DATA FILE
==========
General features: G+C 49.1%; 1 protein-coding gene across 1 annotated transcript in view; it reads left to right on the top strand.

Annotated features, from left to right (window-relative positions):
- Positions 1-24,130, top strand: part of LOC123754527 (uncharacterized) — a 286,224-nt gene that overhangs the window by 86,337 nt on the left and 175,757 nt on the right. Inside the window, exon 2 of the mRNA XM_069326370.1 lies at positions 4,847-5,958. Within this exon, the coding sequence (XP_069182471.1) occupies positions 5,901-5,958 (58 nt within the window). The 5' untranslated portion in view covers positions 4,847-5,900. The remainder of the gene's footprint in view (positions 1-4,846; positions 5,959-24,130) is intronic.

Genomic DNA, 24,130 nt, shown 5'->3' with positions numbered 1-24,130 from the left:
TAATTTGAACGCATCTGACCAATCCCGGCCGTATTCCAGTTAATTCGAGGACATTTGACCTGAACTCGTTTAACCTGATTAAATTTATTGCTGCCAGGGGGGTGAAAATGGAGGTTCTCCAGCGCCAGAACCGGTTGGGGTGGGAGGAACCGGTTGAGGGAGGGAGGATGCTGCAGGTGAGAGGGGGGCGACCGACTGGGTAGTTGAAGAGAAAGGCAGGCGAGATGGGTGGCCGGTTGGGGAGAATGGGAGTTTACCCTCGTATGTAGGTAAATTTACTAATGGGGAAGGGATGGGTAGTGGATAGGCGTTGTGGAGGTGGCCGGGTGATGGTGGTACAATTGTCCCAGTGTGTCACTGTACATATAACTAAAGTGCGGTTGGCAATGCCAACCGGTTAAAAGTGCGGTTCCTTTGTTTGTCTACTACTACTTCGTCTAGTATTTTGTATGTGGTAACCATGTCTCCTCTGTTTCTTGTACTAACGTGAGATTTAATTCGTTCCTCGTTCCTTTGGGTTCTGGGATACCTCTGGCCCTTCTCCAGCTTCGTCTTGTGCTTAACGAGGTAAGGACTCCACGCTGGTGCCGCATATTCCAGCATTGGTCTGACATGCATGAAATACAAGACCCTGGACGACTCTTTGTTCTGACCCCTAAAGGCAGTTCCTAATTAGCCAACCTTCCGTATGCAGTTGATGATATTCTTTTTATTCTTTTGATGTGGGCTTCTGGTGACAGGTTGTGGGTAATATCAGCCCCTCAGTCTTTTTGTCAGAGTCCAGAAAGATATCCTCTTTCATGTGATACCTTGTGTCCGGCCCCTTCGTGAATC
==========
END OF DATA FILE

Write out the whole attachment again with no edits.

General features: G+C 49.1%; 1 protein-coding gene across 1 annotated transcript in view; it reads left to right on the top strand.

Annotated features, from left to right (window-relative positions):
- Positions 1-24,130, top strand: part of LOC123754527 (uncharacterized) — a 286,224-nt gene that overhangs the window by 86,337 nt on the left and 175,757 nt on the right. Inside the window, exon 2 of the mRNA XM_069326370.1 lies at positions 4,847-5,958. Within this exon, the coding sequence (XP_069182471.1) occupies positions 5,901-5,958 (58 nt within the window). The 5' untranslated portion in view covers positions 4,847-5,900. The remainder of the gene's footprint in view (positions 1-4,846; positions 5,959-24,130) is intronic.

Genomic DNA, 24,130 nt, shown 5'->3' with positions numbered 1-24,130 from the left:
TAATTTGAACGCATCTGACCAATCCCGGCCGTATTCCAGTTAATTCGAGGACATTTGACCTGAACTCGTTTAACCTGATTAAATTTATTGCTGCCAGGGGGGTGAAAATGGAGGTTCTCCAGCGCCAGAACCGGTTGGGGTGGGAGGAACCGGTTGAGGGAGGGAGGATGCTGCAGGTGAGAGGGGGGCGACCGACTGGGTAGTTGAAGAGAAAGGCAGGCGAGATGGGTGGCCGGTTGGGGAGAATGGGAGTTTACCCTCGTATGTAGGTAAATTTACTAATGGGGAAGGGATGGGTAGTGGATAGGCGTTGTGGAGGTGGCCGGGTGATGGTGGTACAATTGTCCCAGTGTGTCACTGTACATATAACTAAAGTGCGGTTGGCAATGCCAACCGGTTAAAAGTGCGGTTCCTTTGTTTGTCTACTACTACTTCGTCTAGTATTTTGTATGTGGTAACCATGTCTCCTCTGTTTCTTGTACTAACGTGAGATTTAATTCGTTCCTCGTTCCTTTGGGTTCTGGGATACCTCTGGCCCTTCTCCAGCTTCGTCTTGTGCTTAACGAGGTAAGGACTCCACGCTGGTGCCGCATATTCCAGCATTGGTCTGACATGCATGAAATACAAGACCCTGGACGACTCTTTGTTCTGACCCCTAAAGGCAGTTCCTAATTAGCCAACCTTCCGTATGCAGTTGATGATATTCTTTTTATTCTTTTGATGTGGGCTTCTGGTGACAGGTTGTGGGTAATATCAGCCCCTCAGTCTTTTTGTCAGAGTCCAGAAAGATATCCTCTTTCATGTGATACCTTGTGTCCGGCCCCTTCGTGAATC